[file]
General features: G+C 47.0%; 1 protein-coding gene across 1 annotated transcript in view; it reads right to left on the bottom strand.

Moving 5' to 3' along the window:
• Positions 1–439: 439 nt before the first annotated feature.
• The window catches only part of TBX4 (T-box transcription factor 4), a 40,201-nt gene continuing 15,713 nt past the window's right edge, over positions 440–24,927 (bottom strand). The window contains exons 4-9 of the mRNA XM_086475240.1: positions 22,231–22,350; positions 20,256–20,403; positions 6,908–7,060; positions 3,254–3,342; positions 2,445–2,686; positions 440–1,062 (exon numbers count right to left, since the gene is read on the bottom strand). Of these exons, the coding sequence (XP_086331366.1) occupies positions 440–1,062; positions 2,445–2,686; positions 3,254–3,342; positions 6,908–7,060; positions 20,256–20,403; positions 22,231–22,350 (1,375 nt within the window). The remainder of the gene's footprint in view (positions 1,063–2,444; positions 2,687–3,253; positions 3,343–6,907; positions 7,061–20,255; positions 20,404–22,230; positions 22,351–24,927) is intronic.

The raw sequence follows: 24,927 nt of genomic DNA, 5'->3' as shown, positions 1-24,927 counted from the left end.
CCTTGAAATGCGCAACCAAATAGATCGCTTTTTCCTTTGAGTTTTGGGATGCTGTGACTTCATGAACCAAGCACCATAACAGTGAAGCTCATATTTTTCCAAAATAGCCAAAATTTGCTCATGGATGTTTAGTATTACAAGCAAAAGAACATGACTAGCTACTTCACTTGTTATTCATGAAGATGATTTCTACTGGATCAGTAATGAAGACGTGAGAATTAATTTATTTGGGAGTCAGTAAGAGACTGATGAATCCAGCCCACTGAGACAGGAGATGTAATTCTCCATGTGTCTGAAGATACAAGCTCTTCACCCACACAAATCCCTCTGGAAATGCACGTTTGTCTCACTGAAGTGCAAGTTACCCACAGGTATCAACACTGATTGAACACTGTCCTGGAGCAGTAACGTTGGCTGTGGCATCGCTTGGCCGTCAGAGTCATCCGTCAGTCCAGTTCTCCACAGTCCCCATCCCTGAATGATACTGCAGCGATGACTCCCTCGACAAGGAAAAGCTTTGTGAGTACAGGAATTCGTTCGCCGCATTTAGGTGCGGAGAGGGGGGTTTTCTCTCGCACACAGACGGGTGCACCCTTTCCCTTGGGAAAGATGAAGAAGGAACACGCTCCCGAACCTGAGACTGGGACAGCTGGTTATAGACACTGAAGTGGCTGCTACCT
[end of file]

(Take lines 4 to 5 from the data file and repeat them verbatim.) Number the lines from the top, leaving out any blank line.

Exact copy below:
• The window catches only part of TBX4 (T-box transcription factor 4), a 40,201-nt gene continuing 15,713 nt past the window's right edge, over positions 440–24,927 (bottom strand). The window contains exons 4-9 of the mRNA XM_086475240.1: positions 22,231–22,350; positions 20,256–20,403; positions 6,908–7,060; positions 3,254–3,342; positions 2,445–2,686; positions 440–1,062 (exon numbers count right to left, since the gene is read on the bottom strand). Of these exons, the coding sequence (XP_086331366.1) occupies positions 440–1,062; positions 2,445–2,686; positions 3,254–3,342; positions 6,908–7,060; positions 20,256–20,403; positions 22,231–22,350 (1,375 nt within the window). The remainder of the gene's footprint in view (positions 1,063–2,444; positions 2,687–3,253; positions 3,343–6,907; positions 7,061–20,255; positions 20,404–22,230; positions 22,351–24,927) is intronic.

The raw sequence follows: 24,927 nt of genomic DNA, 5'->3' as shown, positions 1-24,927 counted from the left end.